Quantum Dots Anti-Counterfeiting (Indium Phosphide/Zinc Sulphide-MPA-COOH Quantum Dots)
Product: Quantum Dots Anti-Counterfeiting
We provide high quality water-soluble gradient alloyed (GA) ZnSe/ZnS, CdS/ZnS, CdSe/ZnS, InP/ZnS, InP/ZnS,and PbS QDs.
|Product Name||Indium Phosphide/Zinc Sulphide-MPA-COOH Quantum Dots|
|Application||Bio-Conjugation with Bio-Molecules|
|Main Inspect Verifier||Manager QC|
Dr. Ms. Kamiko Chang, Ph.D(University of Science and Technology Beijing, China)
Counterfeiting is a worldwide problem that results in the loss of hundreds of billions of dollars each year. Both consumers and producers are negatively affected by the influx of counterfeit items into the market. To counteract this problem, Quantum Dots Anti-Counterfeiting technology is constantly being developed and improved. This technology seeks to mark authentic items in a way that is very difficult and hopefully impossible, to duplicate.
Dr. Nicholaos G. Demas (Newcastle University School Of Machanical & Systems Engg. UK)
Quantum Dots Anti-Counterfeiting can be used as taggants, but they can also function as biological indicators. Current trends show that there is an interest in using nanotechnology to monitor health. The ability to maintain a healthy lifestyle is governed by several different factors, one of which is regular physical exercise. With increasing technological advancements.
Dr. Bruce Perrault, Ph.D (Georgia Institute of Technology (Georgia Tech), USA)
Currently, much research has been done on the addition of a unique signal to polymeric materials. The types of signals imparted to these materials include fluorescence, magnetic, electrical, thermal, chemical, and radio frequency signals. This research focuses on the incorporation of a fluorescence signal into fibers.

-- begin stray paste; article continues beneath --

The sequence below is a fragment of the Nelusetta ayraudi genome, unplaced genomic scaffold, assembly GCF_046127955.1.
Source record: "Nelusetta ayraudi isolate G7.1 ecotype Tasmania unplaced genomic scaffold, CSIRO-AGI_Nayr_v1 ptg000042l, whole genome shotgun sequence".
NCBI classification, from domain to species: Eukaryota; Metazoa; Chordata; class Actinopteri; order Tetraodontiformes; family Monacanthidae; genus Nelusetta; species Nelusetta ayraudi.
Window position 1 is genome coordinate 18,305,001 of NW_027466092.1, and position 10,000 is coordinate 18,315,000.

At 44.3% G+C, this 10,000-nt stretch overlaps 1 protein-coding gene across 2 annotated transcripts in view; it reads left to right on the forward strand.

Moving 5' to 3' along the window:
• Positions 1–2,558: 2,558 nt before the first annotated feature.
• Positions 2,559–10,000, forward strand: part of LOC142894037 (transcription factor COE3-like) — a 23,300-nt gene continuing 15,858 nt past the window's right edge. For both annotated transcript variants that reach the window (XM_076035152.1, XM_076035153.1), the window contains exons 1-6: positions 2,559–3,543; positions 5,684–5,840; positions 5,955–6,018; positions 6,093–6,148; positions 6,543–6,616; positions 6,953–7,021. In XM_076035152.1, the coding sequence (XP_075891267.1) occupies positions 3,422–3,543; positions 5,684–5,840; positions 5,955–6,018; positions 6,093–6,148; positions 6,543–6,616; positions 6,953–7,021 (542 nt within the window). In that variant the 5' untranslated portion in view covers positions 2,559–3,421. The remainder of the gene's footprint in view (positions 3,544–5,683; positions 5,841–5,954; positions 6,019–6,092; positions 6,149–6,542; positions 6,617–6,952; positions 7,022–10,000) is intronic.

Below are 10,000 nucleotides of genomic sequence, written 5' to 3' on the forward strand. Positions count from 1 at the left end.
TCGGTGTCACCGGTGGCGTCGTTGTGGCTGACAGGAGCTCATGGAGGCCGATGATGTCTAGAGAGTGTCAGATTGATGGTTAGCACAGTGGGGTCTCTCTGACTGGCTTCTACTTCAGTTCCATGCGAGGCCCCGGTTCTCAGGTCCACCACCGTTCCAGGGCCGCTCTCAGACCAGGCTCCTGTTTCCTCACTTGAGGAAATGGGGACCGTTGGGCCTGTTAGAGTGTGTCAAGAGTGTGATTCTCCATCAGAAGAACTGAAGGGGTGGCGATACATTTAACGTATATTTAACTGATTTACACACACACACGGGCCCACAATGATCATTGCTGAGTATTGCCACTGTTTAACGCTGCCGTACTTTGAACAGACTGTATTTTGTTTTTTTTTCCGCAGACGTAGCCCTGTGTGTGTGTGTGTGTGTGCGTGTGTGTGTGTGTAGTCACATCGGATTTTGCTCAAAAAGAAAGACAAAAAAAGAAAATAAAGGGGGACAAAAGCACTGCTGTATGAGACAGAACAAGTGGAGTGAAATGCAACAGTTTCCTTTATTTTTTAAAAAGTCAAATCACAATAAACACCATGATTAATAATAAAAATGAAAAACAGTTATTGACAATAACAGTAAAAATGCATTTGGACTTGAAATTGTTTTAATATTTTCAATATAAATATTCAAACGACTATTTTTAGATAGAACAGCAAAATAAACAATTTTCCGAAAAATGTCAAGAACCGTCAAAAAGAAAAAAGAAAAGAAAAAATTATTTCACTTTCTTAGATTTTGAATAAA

Dr. Huojin Chan (University of Science and Technology of China, Hefei, Anhui, China)
Quantum Dots Anti-Counterfeiting is conventionally applied to fibers using fluorescent dyes and coatings. Small fluorescent dye molecules can be placed in solution with dry polymer and solvent, which can then be spun into fibers. These dyes have the potential to leak in certain environments, and to lose their strength during exposure to certain wavelengths of light. Common fluorescent dye molecules include Alq3, acridinium betaine, quinacrine dihydrochloride, naphthofluorescein, fluorescein, , and trisulfonic acid trisodium salt. These dyes can easily provide fluorescence to polymer fibers.
Dr. Darren Chandler, Ph.D(Manchester Metropolitan University, U.K)
Holograms, tamper‐evident closures, tags and markings and RFID labels are the most widely known anti‐counterfeiting technologies. The key limitation of these methods is that they can be cop‐ ied. Innovations exploiting the intrinsic nature of Quantum Dots Anti-Counterfeiting to give items complex and unique ‘fingerprints’ results both in the development of new approaches and improvement of existing techniques.
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